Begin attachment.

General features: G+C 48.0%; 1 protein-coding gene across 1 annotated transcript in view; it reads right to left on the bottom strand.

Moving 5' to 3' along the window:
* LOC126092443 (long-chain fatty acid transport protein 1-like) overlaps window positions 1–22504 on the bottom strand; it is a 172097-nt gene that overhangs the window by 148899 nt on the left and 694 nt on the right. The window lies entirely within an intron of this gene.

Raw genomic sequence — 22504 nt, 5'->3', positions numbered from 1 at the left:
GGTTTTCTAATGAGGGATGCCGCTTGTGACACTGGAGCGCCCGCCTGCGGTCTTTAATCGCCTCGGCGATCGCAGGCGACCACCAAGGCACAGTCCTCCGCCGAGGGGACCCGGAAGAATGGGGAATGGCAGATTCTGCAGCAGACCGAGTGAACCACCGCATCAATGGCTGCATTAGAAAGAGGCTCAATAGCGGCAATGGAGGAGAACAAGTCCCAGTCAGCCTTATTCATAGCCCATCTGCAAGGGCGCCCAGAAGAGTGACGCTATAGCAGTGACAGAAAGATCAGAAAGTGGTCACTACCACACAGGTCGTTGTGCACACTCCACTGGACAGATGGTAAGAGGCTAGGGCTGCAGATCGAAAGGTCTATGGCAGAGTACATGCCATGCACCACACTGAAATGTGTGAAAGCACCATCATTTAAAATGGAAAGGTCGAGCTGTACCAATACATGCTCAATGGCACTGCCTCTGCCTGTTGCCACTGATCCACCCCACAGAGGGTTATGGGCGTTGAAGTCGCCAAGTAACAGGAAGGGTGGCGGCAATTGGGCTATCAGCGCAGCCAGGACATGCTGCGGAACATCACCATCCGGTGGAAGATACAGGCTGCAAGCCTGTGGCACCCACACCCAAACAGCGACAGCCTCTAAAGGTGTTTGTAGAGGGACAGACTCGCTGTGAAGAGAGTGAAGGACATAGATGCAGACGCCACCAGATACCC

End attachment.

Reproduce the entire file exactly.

General features: G+C 48.0%; 1 protein-coding gene across 1 annotated transcript in view; it reads right to left on the bottom strand.

Moving 5' to 3' along the window:
* LOC126092443 (long-chain fatty acid transport protein 1-like) overlaps window positions 1–22504 on the bottom strand; it is a 172097-nt gene that overhangs the window by 148899 nt on the left and 694 nt on the right. The window lies entirely within an intron of this gene.

Raw genomic sequence — 22504 nt, 5'->3', positions numbered from 1 at the left:
GGTTTTCTAATGAGGGATGCCGCTTGTGACACTGGAGCGCCCGCCTGCGGTCTTTAATCGCCTCGGCGATCGCAGGCGACCACCAAGGCACAGTCCTCCGCCGAGGGGACCCGGAAGAATGGGGAATGGCAGATTCTGCAGCAGACCGAGTGAACCACCGCATCAATGGCTGCATTAGAAAGAGGCTCAATAGCGGCAATGGAGGAGAACAAGTCCCAGTCAGCCTTATTCATAGCCCATCTGCAAGGGCGCCCAGAAGAGTGACGCTATAGCAGTGACAGAAAGATCAGAAAGTGGTCACTACCACACAGGTCGTTGTGCACACTCCACTGGACAGATGGTAAGAGGCTAGGGCTGCAGATCGAAAGGTCTATGGCAGAGTACATGCCATGCACCACACTGAAATGTGTGAAAGCACCATCATTTAAAATGGAAAGGTCGAGCTGTACCAATACATGCTCAATGGCACTGCCTCTGCCTGTTGCCACTGATCCACCCCACAGAGGGTTATGGGCGTTGAAGTCGCCAAGTAACAGGAAGGGTGGCGGCAATTGGGCTATCAGCGCAGCCAGGACATGCTGCGGAACATCACCATCCGGTGGAAGATACAGGCTGCAAGCCTGTGGCACCCACACCCAAACAGCGACAGCCTCTAAAGGTGTTTGTAGAGGGACAGACTCGCTGTGAAGAGAGTGAAGGACATAGATGCAGACGCCACCAGATACCC